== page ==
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Thursday, 11 October 2018 18:00

Catholic Religious to follow National Apology with Day of Sorrow and Promise

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CRA President Sr Monica Cavanagh rsj 150By CRA President Sr Monica Cavanagh rsj

As this Pathways goes to publication, we here in Australia will be moving towards the National Apology to Victims and Survivors of Institutional Child Sexual Abuse, which will take place on Monday 22 October 2018. The Prime Minister of Australia, the Hon Scott Morrison MP, will deliver the National Apology to Victims and Survivors of Institutional Child Sexual Abuse at Parliament House in Canberra. The Australian National Apology will be televised live throughout Australia. Organisations and workplaces are encouraged to pause for these events and share in this occasion. At this time, let us hold in our circle of prayer all those survivors of sexual abuse and their families whose lives have been severely impacted by this reality both within our church community and in the wider Australian society. It is a time, once again for we in the Church, and particularly as members of Religious Institutes, to apologise for the pain and suffering that has been caused through sexual abuse and the impact this has had on physical, emotional and spiritual realities of people’s lives. It is also a time for members of Religious Institutes to renew our commitment to ensure that safeguarding children and vulnerable adults is integral to everything we do in the Church, every activity and ministry. 

Catholic Religious across Australia will be holding a National Day of Sorrow and Promise on Sunday 2 December 2018, the first Sunday of Advent to recognise survivors and secondary victims and to make a commitment for the future. It will be an opportunity for communities to gather, to pray, to unite in acknowledging the pain of survivors and of the community and to promise a safer way forward for all.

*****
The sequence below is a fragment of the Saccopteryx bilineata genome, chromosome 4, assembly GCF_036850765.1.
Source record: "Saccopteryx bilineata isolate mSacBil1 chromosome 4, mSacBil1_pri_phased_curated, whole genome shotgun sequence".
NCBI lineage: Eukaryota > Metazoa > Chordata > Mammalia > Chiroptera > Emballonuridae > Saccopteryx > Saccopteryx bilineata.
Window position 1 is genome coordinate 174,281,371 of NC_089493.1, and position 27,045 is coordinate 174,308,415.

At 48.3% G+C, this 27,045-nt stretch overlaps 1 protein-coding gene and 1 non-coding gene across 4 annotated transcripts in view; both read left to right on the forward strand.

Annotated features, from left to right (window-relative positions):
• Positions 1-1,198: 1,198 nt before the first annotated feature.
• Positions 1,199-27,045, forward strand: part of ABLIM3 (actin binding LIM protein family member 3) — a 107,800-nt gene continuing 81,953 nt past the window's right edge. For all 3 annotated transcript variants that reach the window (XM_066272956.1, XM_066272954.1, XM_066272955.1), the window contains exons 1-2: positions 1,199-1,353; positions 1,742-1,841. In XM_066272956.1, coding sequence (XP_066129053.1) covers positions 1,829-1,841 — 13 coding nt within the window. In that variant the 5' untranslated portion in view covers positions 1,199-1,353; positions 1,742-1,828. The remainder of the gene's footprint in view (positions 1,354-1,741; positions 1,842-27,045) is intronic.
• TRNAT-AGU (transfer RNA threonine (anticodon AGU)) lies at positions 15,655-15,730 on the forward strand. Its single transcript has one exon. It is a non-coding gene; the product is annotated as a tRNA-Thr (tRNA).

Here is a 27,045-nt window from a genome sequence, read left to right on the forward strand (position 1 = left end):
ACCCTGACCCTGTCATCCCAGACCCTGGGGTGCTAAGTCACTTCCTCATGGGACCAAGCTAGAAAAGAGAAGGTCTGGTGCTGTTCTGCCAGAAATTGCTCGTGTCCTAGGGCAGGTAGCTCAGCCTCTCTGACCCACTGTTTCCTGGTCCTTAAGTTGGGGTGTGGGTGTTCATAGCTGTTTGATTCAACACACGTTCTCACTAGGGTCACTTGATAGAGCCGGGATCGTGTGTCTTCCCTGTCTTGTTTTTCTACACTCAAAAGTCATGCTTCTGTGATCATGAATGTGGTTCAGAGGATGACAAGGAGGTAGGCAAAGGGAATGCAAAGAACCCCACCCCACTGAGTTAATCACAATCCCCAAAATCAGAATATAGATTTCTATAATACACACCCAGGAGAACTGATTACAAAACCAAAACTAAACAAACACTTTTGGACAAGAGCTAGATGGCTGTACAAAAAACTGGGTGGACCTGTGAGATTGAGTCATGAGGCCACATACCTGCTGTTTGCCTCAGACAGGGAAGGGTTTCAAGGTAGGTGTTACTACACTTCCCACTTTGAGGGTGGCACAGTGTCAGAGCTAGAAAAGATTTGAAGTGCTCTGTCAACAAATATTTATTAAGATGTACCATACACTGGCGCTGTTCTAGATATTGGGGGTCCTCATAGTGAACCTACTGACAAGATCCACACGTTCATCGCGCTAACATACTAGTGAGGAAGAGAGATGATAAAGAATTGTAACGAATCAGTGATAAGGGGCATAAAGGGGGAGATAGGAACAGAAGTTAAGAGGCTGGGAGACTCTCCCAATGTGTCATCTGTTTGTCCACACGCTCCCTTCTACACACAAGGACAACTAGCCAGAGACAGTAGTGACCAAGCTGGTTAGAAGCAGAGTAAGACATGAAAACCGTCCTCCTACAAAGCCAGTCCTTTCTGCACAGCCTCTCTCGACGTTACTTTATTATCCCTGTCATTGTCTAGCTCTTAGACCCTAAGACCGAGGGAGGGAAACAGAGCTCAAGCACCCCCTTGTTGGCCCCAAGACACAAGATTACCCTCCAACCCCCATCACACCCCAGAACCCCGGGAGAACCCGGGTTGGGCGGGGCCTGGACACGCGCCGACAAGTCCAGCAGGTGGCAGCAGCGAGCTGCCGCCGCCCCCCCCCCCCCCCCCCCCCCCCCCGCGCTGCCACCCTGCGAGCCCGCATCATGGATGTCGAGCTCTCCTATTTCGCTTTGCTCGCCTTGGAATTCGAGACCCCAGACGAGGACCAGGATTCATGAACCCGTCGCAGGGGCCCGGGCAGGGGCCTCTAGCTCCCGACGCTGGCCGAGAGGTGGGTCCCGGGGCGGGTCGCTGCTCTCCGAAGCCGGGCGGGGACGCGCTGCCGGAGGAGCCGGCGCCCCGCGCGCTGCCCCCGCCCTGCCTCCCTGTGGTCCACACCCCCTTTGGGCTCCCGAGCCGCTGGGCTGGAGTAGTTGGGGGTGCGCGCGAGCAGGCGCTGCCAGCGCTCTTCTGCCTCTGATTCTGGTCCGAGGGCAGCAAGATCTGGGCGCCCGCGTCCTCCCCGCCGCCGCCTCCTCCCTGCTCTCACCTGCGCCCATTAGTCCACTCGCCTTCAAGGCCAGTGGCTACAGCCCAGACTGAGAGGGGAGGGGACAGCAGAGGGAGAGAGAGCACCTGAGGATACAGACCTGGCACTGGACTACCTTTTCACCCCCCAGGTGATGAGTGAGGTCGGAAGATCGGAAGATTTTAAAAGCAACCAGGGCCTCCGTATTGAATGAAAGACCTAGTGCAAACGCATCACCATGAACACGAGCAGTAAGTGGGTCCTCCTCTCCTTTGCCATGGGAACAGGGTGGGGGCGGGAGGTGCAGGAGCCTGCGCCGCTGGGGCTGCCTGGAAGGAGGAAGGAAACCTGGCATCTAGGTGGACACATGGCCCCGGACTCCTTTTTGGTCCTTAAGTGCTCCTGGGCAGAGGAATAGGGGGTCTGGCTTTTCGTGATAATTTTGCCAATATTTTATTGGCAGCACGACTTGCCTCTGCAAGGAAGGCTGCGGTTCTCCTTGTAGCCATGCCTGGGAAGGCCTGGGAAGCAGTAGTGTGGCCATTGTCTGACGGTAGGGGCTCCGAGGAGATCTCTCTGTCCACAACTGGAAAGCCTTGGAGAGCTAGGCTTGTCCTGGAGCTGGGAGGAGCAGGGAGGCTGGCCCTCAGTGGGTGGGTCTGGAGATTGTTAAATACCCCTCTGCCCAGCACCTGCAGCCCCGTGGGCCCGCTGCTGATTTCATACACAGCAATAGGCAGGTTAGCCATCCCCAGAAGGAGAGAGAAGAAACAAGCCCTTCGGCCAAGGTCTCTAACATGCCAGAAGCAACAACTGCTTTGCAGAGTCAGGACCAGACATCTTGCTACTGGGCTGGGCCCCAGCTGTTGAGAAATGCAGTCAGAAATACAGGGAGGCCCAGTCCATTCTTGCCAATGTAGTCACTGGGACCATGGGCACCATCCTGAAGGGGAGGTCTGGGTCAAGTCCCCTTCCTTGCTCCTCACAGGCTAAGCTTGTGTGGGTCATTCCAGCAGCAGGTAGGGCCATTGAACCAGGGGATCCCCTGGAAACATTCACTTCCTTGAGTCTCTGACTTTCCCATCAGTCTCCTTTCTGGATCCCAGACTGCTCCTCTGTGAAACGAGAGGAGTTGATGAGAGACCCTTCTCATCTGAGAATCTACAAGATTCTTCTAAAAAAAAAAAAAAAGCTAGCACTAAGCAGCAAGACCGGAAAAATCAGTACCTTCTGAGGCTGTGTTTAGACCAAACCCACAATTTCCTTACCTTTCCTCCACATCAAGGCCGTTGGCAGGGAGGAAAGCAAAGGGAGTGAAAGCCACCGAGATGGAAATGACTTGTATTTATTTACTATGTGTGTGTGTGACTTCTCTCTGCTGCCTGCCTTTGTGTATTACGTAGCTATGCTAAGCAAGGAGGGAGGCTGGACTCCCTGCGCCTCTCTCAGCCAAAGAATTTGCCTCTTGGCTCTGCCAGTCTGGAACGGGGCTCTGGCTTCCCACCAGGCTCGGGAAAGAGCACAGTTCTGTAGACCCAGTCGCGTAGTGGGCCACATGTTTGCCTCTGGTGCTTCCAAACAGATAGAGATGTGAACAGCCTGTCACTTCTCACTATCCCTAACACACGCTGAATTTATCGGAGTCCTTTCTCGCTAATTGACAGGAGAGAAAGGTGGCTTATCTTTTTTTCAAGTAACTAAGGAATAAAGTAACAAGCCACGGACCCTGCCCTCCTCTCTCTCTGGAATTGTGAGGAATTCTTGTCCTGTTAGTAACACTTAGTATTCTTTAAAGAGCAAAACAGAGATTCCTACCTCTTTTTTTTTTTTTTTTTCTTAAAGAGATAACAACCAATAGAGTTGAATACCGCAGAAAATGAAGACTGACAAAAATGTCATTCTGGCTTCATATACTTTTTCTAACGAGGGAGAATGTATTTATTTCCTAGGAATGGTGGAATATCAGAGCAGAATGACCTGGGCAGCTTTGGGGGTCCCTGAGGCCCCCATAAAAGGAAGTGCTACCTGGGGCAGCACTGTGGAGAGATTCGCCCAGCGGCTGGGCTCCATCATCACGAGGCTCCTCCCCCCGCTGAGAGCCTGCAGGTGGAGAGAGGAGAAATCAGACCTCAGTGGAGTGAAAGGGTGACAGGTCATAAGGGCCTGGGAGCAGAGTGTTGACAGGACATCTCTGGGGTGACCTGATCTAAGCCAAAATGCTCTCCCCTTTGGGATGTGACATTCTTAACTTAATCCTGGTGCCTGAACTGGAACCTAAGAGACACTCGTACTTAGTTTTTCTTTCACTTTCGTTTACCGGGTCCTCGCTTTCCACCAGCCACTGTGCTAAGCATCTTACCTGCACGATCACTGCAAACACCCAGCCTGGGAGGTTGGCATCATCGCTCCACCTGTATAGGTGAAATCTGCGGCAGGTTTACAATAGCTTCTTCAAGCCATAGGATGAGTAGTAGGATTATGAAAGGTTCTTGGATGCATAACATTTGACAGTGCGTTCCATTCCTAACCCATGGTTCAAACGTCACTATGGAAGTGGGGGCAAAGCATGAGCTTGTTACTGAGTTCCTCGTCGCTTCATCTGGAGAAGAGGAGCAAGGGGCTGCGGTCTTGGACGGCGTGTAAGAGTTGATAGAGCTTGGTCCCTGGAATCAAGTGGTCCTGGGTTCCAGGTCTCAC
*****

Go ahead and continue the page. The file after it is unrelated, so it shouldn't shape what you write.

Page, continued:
I recently noticed advertised in the SEDOS Bulletin (Service of Documentation and Study on Global Mission), a seminar entitled ‘Contribution of Women Religious to Mission’. Having just returned from a visit to the western part of the Bathurst Diocese where I met and engaged with Women Religious, I could only ponder on the contribution that these women are making to the life of the Church and the wider society and how each one continues to offer a prophetic voice within the midst of daily life. Above all, through the faithful gift of their presence and encouragement in these communities, they keep the rumour of God alive in the heart and minds of the people. Across our nation, we find women and men Religious at the outposts of our society doing as Pope Francis urged Religious to do: ‘A whole world awaits us: men and women who have lost all hope, families in difficulty, abandoned children, young people without a future, the elderly, sick and abandoned, those who are rich in the world’s goods but impoverished within, men and women looking for a purpose in life, thirsting for the divine’. He continues to ask Religious to work concretely in welcoming refugees, drawing near to those who are poor and to find creative ways of proclaiming the Gospel. The living God continues to call us as Religious women and men to serve at the periphery of our society. Above all, we are called to be the presence of love and hope as we stand with people in their pain.